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If I had a nickel for every time a friend or family member told me I look like my mom, I’d have an awful lot of nickels. It’s absolutely true -- I do look like my mother, more and more so as the years pass by. I’m far from the only woman who feels she’s “turning into mom,” and, as it happens, scientists can now explain why.

Of course, many of us start out looking like our mothers when we’re young. It’s simple genetics. As for me, I’ve always resembled my mom, mostly around the mouth. Same jaw line, same smile, same teeth. But, whereas I could catch glimpses of my father’s genes at work now and then, when I was much younger, now I’m almost a carbon copy of my mom.

Scientists have discovered that it’s not just that we inherit genes from our moms that help determine how we look. A group of plastic surgeons at Loma Linda University Medical Center in Southern California now report that we inherit the actual WAY we age as well. In other words, the processes that caused your mother to age the way she did, will likely happen to you.

The doctors used facial imaging and computer modeling to measure and compare objectively, for the first time, how mothers and daughters age. Examining 10 pairs of mothers and daughters, the researchers found the highest degree of similarity in aging around the eyes. So … if your mom suffered from bags under the eyes and droopy lids, chances are you will too.

At this point you may be asking yourself, “So what? Now that I know why I will look more and more like my mom in time, it’s not like I can do anything about it.”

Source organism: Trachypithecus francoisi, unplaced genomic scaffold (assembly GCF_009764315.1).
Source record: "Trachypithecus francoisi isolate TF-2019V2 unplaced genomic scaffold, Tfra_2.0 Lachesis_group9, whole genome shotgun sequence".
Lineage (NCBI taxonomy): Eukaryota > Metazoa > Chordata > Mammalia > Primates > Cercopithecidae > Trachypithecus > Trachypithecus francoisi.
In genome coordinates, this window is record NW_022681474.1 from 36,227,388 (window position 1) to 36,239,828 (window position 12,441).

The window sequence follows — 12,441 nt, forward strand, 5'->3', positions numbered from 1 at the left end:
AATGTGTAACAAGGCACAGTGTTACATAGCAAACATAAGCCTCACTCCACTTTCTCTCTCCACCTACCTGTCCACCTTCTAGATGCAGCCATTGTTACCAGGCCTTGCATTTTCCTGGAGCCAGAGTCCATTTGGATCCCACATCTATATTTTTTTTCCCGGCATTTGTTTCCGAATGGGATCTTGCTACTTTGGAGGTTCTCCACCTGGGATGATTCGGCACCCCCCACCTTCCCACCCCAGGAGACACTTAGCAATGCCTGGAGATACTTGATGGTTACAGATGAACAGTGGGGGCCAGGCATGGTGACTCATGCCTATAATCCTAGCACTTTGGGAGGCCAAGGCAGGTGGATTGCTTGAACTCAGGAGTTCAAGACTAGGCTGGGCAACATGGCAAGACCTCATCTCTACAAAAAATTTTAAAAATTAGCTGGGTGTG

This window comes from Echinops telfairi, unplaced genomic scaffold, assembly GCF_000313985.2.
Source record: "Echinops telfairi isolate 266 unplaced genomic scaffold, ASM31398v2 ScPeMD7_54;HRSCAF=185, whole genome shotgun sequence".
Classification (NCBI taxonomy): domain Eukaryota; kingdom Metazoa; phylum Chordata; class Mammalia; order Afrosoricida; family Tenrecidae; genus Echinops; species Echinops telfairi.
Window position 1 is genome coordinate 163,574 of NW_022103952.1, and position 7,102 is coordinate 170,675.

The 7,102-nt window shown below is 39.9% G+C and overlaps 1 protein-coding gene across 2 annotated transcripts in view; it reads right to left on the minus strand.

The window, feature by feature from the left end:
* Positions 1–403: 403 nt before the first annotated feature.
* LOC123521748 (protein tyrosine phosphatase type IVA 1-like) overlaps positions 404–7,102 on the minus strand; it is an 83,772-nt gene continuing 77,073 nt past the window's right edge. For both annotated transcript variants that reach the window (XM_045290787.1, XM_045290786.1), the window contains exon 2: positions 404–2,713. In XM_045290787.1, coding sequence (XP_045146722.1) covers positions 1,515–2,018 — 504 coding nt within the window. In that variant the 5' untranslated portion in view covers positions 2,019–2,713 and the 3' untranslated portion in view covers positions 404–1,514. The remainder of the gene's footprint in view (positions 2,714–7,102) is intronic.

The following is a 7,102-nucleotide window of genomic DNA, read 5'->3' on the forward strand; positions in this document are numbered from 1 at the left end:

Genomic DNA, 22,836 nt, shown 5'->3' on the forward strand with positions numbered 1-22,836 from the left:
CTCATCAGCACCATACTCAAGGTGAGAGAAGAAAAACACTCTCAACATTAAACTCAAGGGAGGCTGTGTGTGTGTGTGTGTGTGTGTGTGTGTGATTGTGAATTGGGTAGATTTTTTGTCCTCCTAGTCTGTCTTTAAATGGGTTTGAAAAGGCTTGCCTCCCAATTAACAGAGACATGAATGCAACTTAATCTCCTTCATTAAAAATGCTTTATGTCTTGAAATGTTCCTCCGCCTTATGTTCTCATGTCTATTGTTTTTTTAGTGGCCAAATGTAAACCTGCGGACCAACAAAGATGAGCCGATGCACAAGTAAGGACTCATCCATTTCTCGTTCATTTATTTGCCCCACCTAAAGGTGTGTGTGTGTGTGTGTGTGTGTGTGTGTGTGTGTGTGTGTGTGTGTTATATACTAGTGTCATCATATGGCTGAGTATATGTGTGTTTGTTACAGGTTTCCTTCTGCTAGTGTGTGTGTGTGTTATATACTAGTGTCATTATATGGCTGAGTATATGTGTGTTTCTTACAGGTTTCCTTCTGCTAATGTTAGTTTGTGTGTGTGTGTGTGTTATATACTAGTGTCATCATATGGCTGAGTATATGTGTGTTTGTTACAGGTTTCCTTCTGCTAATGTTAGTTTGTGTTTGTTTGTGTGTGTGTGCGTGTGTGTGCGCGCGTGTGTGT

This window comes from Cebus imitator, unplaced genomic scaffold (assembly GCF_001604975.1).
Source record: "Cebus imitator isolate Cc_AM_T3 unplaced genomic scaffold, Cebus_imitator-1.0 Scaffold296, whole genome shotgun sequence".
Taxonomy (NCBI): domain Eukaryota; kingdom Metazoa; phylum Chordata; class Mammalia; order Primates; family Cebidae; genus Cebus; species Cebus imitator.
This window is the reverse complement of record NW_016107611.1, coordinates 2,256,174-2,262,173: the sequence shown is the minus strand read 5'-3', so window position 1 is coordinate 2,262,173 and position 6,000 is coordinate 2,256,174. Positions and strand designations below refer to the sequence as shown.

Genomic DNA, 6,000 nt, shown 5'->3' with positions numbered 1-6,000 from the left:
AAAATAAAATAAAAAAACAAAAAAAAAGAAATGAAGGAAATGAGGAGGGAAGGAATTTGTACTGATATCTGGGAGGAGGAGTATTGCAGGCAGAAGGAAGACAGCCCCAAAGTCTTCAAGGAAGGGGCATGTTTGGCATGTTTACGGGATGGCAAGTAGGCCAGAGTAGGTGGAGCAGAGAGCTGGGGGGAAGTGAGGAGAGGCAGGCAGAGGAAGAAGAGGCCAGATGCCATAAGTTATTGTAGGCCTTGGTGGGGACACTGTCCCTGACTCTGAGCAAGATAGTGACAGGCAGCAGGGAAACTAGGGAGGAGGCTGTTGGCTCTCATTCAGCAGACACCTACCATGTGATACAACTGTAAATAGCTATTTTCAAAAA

Agreed, for the most part. But you have to acknowledge that having information potentially enables you to make some choices and take action. Or at least think about it.

For instance, if you noticed your mom aging prematurely around her eyes, you may want to be vigilant about your own eyes and give some thought to your options. Plastic surgeons, including one involved in the study, suggest that you may want to consider a “corrective” procedure to avoid the sags and bags your mother suffered. By knowing what may lie ahead, you can research, plan and save money for eyelid surgery, if that’s attractive to you.

Or, you may simply decide to take extra care with sunscreen, sunglasses and hats and postpone loss of skin elasticity as long as possible. And you may want to adopt a regimen of prescription strength skin care.

If you’re curious about what’s ahead for you and how to evaluate your options, you may discover some of the answers where you’ve always found them. Look to your mother.

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We value and respect our HERWriters' experiences, but everyone is different. Many of our writers are speaking from personal experience, and what's worked for them may not work for you. Their articles are not a substitute for medical advice, although we hope you can gain knowledge from their insight.

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